After an hour, a side road veers over a bridge and onto a gravel road lined with bamboo. It is here, across from a field of freshly planted peanuts, that Jokowi started the furniture export business that led him to the presidency. On this afternoon, a truck has backed a 12-metre Evergreen shipping container up to one of the warehouses. In the shade near some parked motorcycles, Sehadi, a 42-year-old machine operator who goes by one name like many Indonesians, explains that he was here at the beginning. He briefly left Jokowi’s firm for a better salary, but returned – not for more money, but because Jokowi was a good boss.

“He started very small. He started with a team of 10 staff. He even drove an ugly car in the beginning” says Mr. Sehadi, drawing laughs from colleagues. “When Jokowi was here, it was very nice. He treated employees really well.”

By the time Jokowi shocked his friends by running to become mayor of Solo, Jokowi’s factory was dispatching about 80 containers a month to overseas markets, according to one local businessman. Jokowi, who travelled internationally to industry conferences in the U.S. and Europe, grew a profitable business in a country that the World Bank currently ranks at a dismal 114 in ease of doing business (out of 189 countries).

Boosting manufacturing is crucial if Indonesia wants to find decent-paying jobs for the roughly 16 million young graduates flooding the job market in the next six years, who will fail to find meaningful work if gross domestic product growth remains below 6 per cent, according to the Asian Development Bank.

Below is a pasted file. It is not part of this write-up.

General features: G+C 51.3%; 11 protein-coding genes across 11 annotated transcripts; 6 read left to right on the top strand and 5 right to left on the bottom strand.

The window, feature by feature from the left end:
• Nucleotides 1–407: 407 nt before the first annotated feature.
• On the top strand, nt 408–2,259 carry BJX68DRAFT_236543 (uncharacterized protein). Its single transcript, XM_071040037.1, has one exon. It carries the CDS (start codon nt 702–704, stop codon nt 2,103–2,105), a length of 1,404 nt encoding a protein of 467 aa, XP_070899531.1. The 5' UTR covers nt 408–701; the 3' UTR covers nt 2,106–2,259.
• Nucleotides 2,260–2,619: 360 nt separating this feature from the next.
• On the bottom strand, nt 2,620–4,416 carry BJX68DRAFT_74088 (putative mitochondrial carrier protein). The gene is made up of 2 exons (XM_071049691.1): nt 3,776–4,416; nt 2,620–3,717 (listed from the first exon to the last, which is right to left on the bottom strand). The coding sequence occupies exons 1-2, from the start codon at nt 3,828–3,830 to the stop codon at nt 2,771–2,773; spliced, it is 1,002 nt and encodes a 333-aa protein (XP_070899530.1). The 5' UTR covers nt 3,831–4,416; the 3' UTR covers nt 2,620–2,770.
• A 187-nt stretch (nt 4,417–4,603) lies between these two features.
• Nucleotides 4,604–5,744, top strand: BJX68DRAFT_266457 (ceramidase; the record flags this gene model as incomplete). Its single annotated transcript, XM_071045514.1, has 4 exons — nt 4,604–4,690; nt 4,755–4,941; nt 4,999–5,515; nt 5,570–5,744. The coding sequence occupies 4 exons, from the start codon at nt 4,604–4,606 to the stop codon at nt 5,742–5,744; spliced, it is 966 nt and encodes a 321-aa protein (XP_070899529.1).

“That’s still below Indonesia’s potential,” says Edimon Ginting, the bank’s deputy country director in Indonesia. “The solution is structural reform.”

For a furniture maker in Solo, structural reform would involve removing the infrastructure bottlenecks that have choked expanding firms – particularly at the hundreds of ports that dot the shorelines of this massive, archipelagic nation.

Supriyadi, a friend of Jokowi’s, owns a furniture exporter in Solo that directly employs 240 people, indirectly employs another 600 weavers and artisans, and pulls in about $2.5-million (U.S.) a year shipping rattan furniture to the U.S., Sweden, Mexico and Canada. As he strolls through his cavernous factory, past chairs destined for Pier One Imports, Supriyadi details his frustrations. Whether he’s getting raw materials from the massive islands of Sumatra or Kalimantan, or shipping out finished products from Solo, the poor condition of Indonesia’s ports is a constant irritant.